Last year I found an incredible documentary on Netflix called OC87. It’s a film about Bud Clayman, whose story is similar to mine in ways. He was a stellar student and went to college to pursue a career in filmmaking. It was during his college years when he had a breakdown, had to return home and entered a long-term residential treatment facility.

Thirty years later, in 2010, Bud released the movie that changed his life. It’s an inspiring story that provides a glimpse into the mind of someone trying desperately to find a way to regain control over his mental illness. Through video diaries, Bud reveals eye-opening glimpses of his inner world, including OC87, an altered state of mind named by Bud and his therapist.

Bud fought intrusive thoughts daily, and over the years was diagnosed with major depression, bipolar disorder, obsessive-compulsive disorder and Asperger’s Syndrome. But it’s his determined personality which allows him to use his creativity to learn to manage his illness and educate the general public to end stigma.

I recently was invited to write for Bud’s online community and would love for you to visit OC87 Recovery Diaries to read my essay.

 

Being Known as Bipolar Mom

Bipolar MomSummer Beach Trip, August 2014

Back when I started my blog three years ago, I guess I had the right idea when it came to choosing a name. It was me in that moment. I was a mom with bipolar, and I wanted a website where other moms with bipolar and other mental illnesses would land. And regular people, too, for that matter. I wanted my site to show up in search results. I was determined to get my story out there to help others who were going through similar experiences. Determined to make an impact, no matter how small. My heart told me that if I could reach people through my writing, I could help change the way people viewed mental illness in our society.

I knew in the back of my mind that I was so much more than my illness, but I needed a platform. So I built it, giving it the most obvious name. I set out on a quest and had no idea where it would lead me.

My words appeared anonymously at first, I had to test the waters. I wrote just words and only shared photos where faces weren’t recognizable to protect our privacy. But blogging behind a mask felt disingenuous and a bit like I was hiding something. It didn’t take long for me to realize my story was one I needed to tell with my real name. I wasn’t ashamed of the fact I had an illness in my brain. I deserved to have a voice, an authentic one, and I was ready to share my real life through not only my stories, but also through real photos of me and my family.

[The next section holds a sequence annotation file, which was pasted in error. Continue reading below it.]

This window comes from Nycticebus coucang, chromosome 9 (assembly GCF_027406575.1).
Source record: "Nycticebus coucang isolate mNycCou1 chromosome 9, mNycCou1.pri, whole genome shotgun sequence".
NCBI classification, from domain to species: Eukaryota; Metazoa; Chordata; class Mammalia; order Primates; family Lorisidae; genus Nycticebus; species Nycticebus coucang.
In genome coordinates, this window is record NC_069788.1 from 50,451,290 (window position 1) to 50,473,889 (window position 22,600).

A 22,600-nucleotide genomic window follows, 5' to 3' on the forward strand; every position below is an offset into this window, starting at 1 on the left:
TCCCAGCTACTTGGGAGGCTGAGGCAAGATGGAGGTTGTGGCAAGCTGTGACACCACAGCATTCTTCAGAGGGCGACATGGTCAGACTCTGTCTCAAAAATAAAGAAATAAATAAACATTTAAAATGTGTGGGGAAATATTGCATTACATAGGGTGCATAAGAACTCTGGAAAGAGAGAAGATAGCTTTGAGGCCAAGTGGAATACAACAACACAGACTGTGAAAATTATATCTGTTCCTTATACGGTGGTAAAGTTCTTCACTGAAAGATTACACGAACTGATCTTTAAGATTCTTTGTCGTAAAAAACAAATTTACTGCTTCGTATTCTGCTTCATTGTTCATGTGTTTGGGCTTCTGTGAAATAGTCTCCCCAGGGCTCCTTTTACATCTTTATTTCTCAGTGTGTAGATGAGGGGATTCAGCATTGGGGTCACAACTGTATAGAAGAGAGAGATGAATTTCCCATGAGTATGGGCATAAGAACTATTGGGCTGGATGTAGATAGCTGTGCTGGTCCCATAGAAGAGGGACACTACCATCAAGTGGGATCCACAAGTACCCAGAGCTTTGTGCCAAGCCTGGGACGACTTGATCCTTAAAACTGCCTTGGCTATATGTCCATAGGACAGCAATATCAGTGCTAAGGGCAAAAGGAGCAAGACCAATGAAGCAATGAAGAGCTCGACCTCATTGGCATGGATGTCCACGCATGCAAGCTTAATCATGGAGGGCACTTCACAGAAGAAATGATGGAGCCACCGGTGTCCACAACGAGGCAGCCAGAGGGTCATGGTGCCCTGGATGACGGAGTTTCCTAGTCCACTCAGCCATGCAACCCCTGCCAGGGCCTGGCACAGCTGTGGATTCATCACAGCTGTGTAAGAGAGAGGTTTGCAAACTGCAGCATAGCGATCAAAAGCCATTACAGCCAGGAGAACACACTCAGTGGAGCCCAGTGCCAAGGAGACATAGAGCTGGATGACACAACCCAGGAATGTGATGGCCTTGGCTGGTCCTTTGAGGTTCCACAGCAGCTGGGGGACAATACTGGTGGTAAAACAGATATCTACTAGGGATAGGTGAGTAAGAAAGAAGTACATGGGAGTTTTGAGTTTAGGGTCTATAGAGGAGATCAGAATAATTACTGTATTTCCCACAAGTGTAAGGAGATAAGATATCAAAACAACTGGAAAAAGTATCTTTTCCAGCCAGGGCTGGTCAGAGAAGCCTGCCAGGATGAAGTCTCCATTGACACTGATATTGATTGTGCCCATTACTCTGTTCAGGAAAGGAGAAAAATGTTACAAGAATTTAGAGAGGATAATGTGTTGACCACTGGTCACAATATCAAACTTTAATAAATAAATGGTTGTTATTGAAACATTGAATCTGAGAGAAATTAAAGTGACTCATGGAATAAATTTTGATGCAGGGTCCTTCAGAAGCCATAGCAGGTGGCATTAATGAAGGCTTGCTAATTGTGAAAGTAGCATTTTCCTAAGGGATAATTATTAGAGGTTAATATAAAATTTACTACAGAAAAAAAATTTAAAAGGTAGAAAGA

You see, until we put a face on mental illness, the face of a person who has learned to manage their illness so that the illness doesn’t control them, society will continue to stigmatize those who live with mental health disorders because they don’t understand. They don’t understand what we go through on a daily basis, they don’t understand how hard we fight to educate ourselves on the best medicines and treatments for our conditions, and they don’t understand how to support a person who is struggling with a mental illness. They fear what they don’t know. They don’t know it’s possible for a person with a mental illness to fully recover and live a beautiful, productive, successful life.

We can begin to change this ignorance by simply being open. By sharing our story when we have the opportunity. By letting go of the shame and embarrassment we inherited when we were diagnosed. And by not being afraid of being treated differently because of having a mental illness, but instead looking at it as a chance to educate someone and make a difference.

These days when Mary Lambert’s song Secrets comes on the radio, me and my kids sing it loud and proud. It’s no longer a secret that I live with bipolar disorder. I am sometimes recognized as “Bipolar Mom” when at networking events and I’m okay with this. I am a mom with bipolar disorder and my mental illness allowed me to become an advocate. I’ve rediscovered my love of writing and my blog guided me to create This Is My Brave with my creative partner, Anne Marie Ames, providing a platform and community for others living with mental illness to do what I’ve done.

I couldn’t imagine life any other way.  Happy Mental Illness Awareness Week, friends.

Today is National Depression Screening Day. Do yourself a favor and spend 2 minutes taking an online assessment of your mental health.